Great Barrier Reef

Reef scientists have called for urgent action on climate change or humanity could have a very different underwater world by midcentury.
Climate change remains the greatest threat to the iconic structures, which are disappearing around the globe at dire rates.
Back-to-back mass bleaching events have devastated large parts of the reef, prompting dire warnings of climate change.
“What we need is for the temperature to stop rising," a scientist said, noting climate change remains the most urgent danger to the delicate ecosystems.
If global warming trends continue, the Great Barrier Reef will be destroyed.
“I’m not sure I have the fortitude to do this again,” one of Australia's top scientists wrote.
The iconic structure was hit with devastating, back-to-back bleaching in 2016 and 2017.
The latest generation of Corsola in Pokémon Sword and Shield is a "ghost" type that was "wiped out" due to sudden climate change.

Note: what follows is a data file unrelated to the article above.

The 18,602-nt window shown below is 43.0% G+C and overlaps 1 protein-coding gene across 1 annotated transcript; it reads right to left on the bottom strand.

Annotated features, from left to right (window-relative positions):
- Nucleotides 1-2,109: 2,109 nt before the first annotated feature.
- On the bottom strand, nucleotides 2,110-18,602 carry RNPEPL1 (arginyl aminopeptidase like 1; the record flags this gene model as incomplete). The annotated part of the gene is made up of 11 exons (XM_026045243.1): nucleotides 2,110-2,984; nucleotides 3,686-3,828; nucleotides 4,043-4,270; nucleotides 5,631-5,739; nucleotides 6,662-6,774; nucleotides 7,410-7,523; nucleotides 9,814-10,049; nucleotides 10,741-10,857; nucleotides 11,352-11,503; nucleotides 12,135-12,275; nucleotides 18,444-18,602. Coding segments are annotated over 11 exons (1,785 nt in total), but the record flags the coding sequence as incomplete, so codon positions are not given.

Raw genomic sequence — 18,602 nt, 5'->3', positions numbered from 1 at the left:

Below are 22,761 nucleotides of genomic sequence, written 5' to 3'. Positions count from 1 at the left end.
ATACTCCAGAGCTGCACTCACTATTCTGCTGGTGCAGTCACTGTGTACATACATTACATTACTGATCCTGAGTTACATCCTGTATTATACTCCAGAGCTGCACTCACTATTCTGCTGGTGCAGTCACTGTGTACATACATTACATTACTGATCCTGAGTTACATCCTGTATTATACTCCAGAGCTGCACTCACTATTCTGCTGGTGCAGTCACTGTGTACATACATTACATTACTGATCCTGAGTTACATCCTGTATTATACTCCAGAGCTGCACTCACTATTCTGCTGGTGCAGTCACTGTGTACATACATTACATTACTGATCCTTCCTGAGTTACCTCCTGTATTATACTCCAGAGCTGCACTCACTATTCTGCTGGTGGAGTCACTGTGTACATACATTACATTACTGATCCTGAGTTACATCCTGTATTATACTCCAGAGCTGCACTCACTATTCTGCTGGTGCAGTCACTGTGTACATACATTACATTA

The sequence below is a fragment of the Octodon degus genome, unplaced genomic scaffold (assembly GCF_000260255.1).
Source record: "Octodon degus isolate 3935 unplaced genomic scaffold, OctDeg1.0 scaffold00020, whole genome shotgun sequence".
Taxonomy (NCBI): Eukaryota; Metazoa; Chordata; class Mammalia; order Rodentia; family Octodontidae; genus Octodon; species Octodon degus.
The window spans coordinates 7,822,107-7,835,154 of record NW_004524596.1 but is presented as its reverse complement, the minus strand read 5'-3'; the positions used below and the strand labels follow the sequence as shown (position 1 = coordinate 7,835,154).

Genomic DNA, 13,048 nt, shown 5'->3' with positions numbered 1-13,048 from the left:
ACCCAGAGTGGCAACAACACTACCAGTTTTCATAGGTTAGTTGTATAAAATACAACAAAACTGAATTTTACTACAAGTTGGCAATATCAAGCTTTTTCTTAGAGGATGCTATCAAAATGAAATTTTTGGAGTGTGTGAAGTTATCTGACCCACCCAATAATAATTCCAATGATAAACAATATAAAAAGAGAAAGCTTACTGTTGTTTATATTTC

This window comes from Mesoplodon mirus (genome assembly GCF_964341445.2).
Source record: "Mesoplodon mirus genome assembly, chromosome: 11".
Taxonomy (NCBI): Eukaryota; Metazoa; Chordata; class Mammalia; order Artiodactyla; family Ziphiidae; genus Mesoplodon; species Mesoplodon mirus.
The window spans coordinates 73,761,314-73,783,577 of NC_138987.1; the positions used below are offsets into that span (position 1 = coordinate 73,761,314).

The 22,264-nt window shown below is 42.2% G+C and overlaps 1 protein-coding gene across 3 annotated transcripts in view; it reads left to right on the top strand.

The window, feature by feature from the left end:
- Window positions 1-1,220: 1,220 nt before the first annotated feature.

Climate change remains the greatest threat to the Australian natural treasure, and things are not looking good.
The volcanic rock could transport Pacific sea organisms to restock the bleached reef off Australia.
The catastrophic die-off from recent ocean heat waves severely affected the reef's ability to produce new corals and bounce back.
While none will single-handedly save the world, extreme and sometimes controversial plans are gaining traction.
Last year's oceanic heat wave wasn't as destructive as one the year before, scientists said.
Rising temperatures in 2016 caused a catastrophic die-off of almost 30 percent of the iconic reef.
“The dire situation is here now," said the coordinator of NOAA’s Coral Reef Watch.
In the northern Great Barrier Reef, juvenile green sea turtles are 99 percent female.
"Before the 1980s, mass bleaching of corals was unheard of."